|WWC PG01813||Practice Guide: Teaching Math to Young Children
Before they even enter a classroom, many children show an interest in math. They notice basic shapes, examine patterns, and practice counting. Teachers can build on this curiosity and get children excited about math with five recommendations from the new What Works Clearinghouse (WWC) practice guide, Teaching Math to Young Children.
To succeed in school, children need to develop skills in five critical early math areas: number and operations, geometry, patterns, measurement, and data analysis. These are complex concepts for young minds. With techniques found in the guide, teachers can make math a daily experience that children enjoy and can succeed in.
Recommendations include the following:
|NCEE 20144001||Access to Effective Teaching for Disadvantaged Students
Recent federal initiatives emphasize measuring teacher effectiveness and ensuring that disadvantaged students have equal access to effective teachers. This study substantially broadens the existing evidence on access to effective teaching by examining access in 29 geographically dispersed school districts over the 2008-2009 to 2010-2011 school years.
The report describes disadvantaged students' access to effective teaching in grades 4 through 8 in English/language arts (ELA) and math, using value-added analysis to measure effective teaching. On average, disadvantaged students had less access to effective teaching in these districts. Providing equal access to effective teaching for FRL and non-FRL students would reduce the student achievement gap from 28 percentile points to 26 percentile points in ELA and from 26 percentile points to 24 percentile points in math in a given year.
|NCEE 20144003||Transfer Incentives for High-Performing Teachers: Final Results from a Multisite Randomized Experiment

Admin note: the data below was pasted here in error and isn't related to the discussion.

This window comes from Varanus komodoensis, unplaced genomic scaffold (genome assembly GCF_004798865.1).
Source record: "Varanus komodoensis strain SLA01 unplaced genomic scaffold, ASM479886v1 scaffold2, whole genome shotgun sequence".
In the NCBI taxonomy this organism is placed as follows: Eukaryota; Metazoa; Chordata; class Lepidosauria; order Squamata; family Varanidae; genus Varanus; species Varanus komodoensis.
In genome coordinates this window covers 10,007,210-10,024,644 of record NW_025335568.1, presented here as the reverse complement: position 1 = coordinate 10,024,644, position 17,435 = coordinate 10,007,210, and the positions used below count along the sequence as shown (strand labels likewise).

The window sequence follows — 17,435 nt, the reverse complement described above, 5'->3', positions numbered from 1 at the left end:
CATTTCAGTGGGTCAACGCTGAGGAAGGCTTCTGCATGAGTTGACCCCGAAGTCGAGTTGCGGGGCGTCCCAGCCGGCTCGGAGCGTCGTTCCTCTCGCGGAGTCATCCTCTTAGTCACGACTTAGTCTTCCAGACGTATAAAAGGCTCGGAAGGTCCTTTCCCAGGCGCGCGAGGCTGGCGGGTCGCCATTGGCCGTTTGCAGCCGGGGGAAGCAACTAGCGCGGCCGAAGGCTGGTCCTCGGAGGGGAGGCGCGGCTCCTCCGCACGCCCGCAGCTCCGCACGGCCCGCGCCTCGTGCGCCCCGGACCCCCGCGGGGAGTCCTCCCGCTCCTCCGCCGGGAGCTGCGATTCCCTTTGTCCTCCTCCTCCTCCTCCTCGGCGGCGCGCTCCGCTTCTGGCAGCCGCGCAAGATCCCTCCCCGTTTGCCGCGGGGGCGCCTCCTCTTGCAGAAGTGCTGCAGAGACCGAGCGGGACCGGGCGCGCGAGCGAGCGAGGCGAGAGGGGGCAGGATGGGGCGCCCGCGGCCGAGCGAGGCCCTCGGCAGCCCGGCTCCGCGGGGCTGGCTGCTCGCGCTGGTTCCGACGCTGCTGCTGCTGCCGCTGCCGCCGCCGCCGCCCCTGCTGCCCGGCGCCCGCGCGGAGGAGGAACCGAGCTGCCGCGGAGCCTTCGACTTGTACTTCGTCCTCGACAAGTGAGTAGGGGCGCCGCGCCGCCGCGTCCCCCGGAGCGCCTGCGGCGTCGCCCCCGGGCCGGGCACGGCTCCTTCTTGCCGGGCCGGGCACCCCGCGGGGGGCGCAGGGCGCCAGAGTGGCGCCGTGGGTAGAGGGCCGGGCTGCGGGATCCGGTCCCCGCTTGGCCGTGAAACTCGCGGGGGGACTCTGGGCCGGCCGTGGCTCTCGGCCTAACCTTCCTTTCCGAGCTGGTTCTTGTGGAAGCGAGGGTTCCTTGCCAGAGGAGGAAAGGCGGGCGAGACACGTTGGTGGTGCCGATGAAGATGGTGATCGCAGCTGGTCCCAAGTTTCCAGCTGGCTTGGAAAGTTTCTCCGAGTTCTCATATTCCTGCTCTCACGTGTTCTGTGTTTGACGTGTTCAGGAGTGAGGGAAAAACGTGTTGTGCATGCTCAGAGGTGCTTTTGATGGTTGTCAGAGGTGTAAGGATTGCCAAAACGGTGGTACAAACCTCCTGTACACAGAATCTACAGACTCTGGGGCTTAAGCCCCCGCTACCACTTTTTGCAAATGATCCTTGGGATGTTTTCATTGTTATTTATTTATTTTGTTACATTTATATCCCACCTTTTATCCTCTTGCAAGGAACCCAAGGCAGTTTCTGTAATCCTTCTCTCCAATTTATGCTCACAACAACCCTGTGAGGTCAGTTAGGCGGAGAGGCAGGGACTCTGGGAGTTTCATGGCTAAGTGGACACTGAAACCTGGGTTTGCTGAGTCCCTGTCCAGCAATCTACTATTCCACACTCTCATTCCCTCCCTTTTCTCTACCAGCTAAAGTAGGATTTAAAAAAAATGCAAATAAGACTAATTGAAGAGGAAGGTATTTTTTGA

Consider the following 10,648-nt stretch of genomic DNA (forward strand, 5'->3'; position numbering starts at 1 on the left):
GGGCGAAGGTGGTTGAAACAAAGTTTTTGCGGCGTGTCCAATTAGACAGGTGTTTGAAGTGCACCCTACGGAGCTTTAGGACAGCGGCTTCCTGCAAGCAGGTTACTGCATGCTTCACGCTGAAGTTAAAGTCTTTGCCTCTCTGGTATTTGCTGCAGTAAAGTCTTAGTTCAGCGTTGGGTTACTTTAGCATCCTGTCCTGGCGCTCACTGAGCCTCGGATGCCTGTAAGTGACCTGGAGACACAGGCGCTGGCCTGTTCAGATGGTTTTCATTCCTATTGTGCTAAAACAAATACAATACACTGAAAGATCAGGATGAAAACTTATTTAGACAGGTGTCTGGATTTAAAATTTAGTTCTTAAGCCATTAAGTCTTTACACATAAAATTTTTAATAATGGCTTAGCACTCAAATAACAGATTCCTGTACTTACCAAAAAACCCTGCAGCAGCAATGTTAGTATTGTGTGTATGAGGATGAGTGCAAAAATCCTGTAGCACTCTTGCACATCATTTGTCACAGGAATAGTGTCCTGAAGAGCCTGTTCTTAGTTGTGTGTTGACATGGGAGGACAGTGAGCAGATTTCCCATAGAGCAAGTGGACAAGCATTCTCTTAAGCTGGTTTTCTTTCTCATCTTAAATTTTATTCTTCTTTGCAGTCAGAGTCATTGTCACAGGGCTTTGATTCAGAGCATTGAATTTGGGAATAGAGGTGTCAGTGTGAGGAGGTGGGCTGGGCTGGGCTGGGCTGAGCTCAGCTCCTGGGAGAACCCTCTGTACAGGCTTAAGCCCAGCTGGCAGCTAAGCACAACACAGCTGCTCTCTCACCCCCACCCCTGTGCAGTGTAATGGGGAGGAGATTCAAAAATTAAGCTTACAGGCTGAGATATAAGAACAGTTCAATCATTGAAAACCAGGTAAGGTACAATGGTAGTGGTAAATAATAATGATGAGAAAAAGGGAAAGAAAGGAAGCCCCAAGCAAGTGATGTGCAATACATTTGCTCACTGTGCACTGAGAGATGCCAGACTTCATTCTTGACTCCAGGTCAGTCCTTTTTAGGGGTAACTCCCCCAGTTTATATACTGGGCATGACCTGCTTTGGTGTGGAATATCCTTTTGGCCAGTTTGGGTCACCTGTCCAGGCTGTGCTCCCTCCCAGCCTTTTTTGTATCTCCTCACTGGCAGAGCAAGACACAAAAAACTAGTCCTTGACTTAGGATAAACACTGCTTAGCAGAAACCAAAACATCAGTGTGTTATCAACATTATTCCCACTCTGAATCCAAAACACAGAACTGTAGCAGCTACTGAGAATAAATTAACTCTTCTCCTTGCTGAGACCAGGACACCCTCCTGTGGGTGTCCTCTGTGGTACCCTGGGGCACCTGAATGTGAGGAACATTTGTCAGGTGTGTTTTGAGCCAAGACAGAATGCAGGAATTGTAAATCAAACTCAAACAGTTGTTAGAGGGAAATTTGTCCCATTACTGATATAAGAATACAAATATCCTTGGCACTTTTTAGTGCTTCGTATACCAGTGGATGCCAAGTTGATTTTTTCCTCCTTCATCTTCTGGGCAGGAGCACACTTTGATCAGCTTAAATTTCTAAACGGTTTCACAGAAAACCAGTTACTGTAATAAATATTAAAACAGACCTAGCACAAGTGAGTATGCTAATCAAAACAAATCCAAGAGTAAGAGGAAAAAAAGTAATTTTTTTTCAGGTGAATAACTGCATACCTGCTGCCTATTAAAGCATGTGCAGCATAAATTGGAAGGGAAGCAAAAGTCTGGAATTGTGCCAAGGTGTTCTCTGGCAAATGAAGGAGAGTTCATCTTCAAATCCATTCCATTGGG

One policy response to the challenge of attracting high-performing teachers to low-achieving schools is offering teachers monetary incentives to transfer. This report examines impacts of transfer incentives — including the willingness of teachers to transfer when offered an incentive, teacher retention in the schools to which they transferred, and the impact of transfer incentives on student achievement at low-performing schools. Ten school districts in seven states participated in the random assignment study. The highest-performing teachers in each district — those who had raised student achievement year after year as measured by "value added" — were offered $20,000 to teach at a lower-performing district school for two years.
The study found that:
|NCEE 20134017||The Inclusion of Students With Disabilities in School Accountability Systems: An Update
This report presents updated descriptive information on school-level accountability, adequate yearly progress (AYP), and school improvement status of schools accountable and schools not accountable for the performance of the students with disabilities (SWD) subgroup under the Elementary and Secondary Education Act. Findings are based on U.S. Department of Education EDFacts data from the 2006–07 to 2009–10 school years for up to 44 states and the District of Columbia.